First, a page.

I love older British “kitchen sink” films which show class struggles and family tragedy. Here you’ll see some DVDs you can borrow from the public library, or download somewhere.
In this category are two by leftist Ken Loach that stand out
Kes is about a working class boy who trains falcons. Brilliant. It’s a Free World is about a shady job agency which hires immigrant Poles who live in London.
Just watched this excellent film with Albert Finney. Tells you a lot about Nottingham in the ’60s, and the miles of factories, pubs and industry in the postwar WWII industrial boom. .. I have a soft spot for the L-Shaped Room. The novel is by Lynne Reid Banks. As a child she was shipped to Saskatoon Sk for a couple of years to escape the bombing of London during WWII. Also her series of novels (The Indian in the Cupboard) for young people gave me the name for my son, Omri.
I think I liked reading John Osborne’s book, Look Back in Anger, slightly more than I liked the film but of course here are movie stars Richard Burton and Claire Bloom acting up a storm. Mary Ure is very good too.
And while I’m still on the British jag, here’s a new book worth reading The author takes a number of working class jobs in England and Wales of today. The most interesting chapters are the first three about the Amazon warehouse in Staffordshire and how mind-numbing and depressing being a ‘picker’ really is. Lots of facts and figures about employment, unemployment and under employment — A good read.
I am in Ottawa for two days, and here’s a rather typical streetscape downtown. Glass street walls — something ugly and gargantuan and to be avoided. But not only in Ottawa. Street walls mean building come right up to the sidewalk and and glass and concrete rim to the street. Not a tree or green verge to see. I walked out of the public library on Metcalfe St. at closing time Saturday. This couple with shopping bags and wearing packs walked out ahead of me; clearly they live on the streets. At 5 pm Saturday, it was 33 degrees Celsius outside. Clearly not a day for a parka and winter boots
A wonderful visit to the brand new Ottawa Art Gallery — it’s lovely, human size and free. Open to all 9 to 9!!! And a nice cafe and tapas bar. Perfect. Just opened weeks ago. Delightful. Above: Maurice Cullen on the left, and on the right the prairie scene is by Winnipeg artist LL Fitzgerald. This brilliant culpture hangs from the ceiling. It reveals all the countries which belong to the UN — the biggest geographically (Russia) at the top and it goes down from there. Made of mixed media! Artist: Jason St-Laurent from Moncton!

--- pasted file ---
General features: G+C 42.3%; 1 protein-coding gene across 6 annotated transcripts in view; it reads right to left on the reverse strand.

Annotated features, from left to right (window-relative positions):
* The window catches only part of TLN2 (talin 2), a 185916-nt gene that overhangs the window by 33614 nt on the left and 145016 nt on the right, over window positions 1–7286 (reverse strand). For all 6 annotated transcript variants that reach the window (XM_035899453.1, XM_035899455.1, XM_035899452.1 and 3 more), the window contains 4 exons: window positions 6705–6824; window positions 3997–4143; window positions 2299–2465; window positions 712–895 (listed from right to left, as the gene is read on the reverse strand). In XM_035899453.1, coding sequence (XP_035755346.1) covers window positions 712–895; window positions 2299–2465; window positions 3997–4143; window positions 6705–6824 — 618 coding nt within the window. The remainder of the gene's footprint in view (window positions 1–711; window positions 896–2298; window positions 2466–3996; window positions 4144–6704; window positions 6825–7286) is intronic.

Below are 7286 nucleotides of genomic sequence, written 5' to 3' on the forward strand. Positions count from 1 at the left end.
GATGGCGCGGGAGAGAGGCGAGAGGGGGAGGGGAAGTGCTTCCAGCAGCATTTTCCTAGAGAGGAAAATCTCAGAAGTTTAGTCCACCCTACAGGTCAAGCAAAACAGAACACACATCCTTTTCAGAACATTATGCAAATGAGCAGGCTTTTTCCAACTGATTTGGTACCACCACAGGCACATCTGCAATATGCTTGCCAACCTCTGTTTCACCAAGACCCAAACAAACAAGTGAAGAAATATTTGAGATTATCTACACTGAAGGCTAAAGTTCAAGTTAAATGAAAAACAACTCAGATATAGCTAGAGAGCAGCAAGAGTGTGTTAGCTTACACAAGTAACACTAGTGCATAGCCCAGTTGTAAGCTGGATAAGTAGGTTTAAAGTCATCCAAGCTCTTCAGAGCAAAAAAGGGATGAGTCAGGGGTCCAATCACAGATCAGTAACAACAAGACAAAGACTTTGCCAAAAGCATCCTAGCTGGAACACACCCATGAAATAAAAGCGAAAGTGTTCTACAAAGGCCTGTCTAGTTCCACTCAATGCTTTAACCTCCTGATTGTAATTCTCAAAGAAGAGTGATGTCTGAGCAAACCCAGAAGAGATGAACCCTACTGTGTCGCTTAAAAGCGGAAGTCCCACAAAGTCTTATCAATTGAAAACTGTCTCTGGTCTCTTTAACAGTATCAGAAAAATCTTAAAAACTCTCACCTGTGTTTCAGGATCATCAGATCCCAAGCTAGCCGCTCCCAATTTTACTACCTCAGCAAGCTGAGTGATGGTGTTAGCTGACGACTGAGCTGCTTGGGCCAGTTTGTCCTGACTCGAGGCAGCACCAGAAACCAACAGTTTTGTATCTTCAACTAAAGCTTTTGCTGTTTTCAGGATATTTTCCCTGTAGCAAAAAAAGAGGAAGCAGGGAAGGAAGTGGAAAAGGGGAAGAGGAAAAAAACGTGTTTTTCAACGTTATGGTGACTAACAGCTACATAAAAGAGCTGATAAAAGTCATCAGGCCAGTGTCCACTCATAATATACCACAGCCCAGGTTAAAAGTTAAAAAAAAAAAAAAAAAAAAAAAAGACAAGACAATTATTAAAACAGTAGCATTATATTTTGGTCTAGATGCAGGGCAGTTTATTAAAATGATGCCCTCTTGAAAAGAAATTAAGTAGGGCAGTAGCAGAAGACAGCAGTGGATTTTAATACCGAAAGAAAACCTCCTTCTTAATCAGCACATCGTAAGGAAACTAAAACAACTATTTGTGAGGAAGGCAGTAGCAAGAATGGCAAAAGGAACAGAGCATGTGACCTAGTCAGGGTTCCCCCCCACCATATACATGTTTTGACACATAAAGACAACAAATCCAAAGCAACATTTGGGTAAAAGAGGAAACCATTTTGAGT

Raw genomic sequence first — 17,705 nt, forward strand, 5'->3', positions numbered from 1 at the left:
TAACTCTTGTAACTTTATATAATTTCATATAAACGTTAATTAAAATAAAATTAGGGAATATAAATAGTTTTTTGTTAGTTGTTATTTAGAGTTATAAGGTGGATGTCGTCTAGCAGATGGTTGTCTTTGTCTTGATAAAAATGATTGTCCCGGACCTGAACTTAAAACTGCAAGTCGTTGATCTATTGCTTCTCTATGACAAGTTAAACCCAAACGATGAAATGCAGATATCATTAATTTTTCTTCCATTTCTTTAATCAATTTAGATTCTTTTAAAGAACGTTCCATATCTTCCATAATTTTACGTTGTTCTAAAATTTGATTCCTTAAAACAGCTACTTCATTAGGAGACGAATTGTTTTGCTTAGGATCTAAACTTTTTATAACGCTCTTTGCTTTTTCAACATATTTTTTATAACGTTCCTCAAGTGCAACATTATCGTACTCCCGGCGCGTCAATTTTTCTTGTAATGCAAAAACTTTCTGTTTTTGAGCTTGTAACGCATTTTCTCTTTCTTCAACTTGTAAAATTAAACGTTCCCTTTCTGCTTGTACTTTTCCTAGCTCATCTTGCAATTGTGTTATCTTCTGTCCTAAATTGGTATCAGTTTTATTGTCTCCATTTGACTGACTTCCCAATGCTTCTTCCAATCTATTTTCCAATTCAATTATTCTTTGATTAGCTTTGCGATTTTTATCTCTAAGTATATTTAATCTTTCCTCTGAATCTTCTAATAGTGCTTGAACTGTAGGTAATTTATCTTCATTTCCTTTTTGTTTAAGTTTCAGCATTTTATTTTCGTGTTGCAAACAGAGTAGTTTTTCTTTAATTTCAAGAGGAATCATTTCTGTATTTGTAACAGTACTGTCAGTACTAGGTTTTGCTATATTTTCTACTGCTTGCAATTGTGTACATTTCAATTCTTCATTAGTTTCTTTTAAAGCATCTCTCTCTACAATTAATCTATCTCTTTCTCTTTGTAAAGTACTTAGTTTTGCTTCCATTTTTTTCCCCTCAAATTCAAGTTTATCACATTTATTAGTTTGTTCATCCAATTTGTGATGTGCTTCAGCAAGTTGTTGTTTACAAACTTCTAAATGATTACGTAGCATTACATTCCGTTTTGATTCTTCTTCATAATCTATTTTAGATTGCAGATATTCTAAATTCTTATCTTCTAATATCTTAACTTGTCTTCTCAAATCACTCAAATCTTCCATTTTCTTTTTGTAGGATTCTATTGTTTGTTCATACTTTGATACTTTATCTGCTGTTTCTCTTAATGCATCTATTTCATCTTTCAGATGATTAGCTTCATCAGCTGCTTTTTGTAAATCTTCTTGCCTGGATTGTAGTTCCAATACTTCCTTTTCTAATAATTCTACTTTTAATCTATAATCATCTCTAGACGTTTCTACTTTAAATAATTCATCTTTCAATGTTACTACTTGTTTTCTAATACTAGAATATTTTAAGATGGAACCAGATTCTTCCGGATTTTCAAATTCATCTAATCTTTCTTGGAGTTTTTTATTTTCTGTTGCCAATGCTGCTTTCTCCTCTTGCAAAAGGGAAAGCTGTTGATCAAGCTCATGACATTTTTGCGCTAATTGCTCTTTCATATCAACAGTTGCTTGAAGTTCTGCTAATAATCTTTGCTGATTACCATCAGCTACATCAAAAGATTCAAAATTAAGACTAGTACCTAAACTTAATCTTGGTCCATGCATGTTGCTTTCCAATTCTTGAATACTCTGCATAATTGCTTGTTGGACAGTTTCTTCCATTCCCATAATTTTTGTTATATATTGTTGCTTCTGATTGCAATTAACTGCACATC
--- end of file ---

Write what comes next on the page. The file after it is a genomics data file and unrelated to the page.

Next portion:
Nice painting a farm landscape by Holgate. Here is a life size canoe made out of cereal boxes!
The Christian Labour Association of Canada (CLAC)– a right-wing union centre based in Ontario, advertised on the back of several city buses. Sign says Better Workers, Better Lives: Join a Modern Union. See https://www.clac.ca/About-us/Who-we-are for more info.
The new Holocaust memorial in Ottawa == too much concrete, too many angles but good photos on concrete by Ed Burtynsky. The sign ‘Christians only’ was from the ’30s, in Toronto.
Closet in the Lord Elgin hotel. Between the ironing board and my red dress, just above my shoes is the decal that shows where to place boots and skates. How Canadian!
Here I am with Jane Maxwell a good friend and activist who lives in Ottawa. We’re having a drink at the Chateau Laurier bar.
Craig Murray was an experienced British diplomat. Around the time of 9/11 he was sent to Uzbekistan — not a great posting. But he learned Russian, studied business and was all set for an adventure — but what he got was more than he had bargained for. First he didn’t need Russian because Uzbekistan was being “uzbekistanised” by then President Karimov. Karimov ruled for 25 years and one day. Karimov decreed everyone had to speak and read in Uzbek — though as Murray points out there were fewer than 200 books ever written in the language. Karimov was infamous for boiling his enemies to death and other forms of torture. Almost everyone was considered an enemy. Murray exposed many of the evils of the regime and in so doing fell afoul of the Brits and the Americans who saw Uzbekistan as a bulwark against Islamic “terror”. This book is clever and even humorous (in bits). Well worth reading as Murray has a great sense of humour and also refuses to sit on a pedestal.
Larry Derfner was a rather a-political writer who pushed and pulled his way through journalism school in California. In his 30s– in the mid-80s –he decided to go to Israel for an adventure — and stayed. This book told me a lot about Israel, its right wing (and vaguely left) politicians and the situation leftists in Israel are in. Derfner (who also writes for the blog 972) is no hero, and he’s no activist. But the book is very much worth reading– if only because he started out hostile to Palestinians and Palestine and he’s been forced to do a 180.
I’m not sure if I ever reviewed Gilmour’s book Extraordinary. It’s a short novel. It’s brilliant. It is a gem. I can’t tell you the story, except that it is in the first person and the feelings and knowledge imparted will unsettle and not leave you.
I should have put Lisa Halliday first in this list. She’s a young American novelist who at one point had an affair with the late Philip Roth. In the first half of the novel, the protagonist becomes the muse of an older and successful American novelist. The second half of the novel takes off — with politics, race relations, and a wonderful plot which seems to have nothing to do with the first half. But you must read it and see for yourself.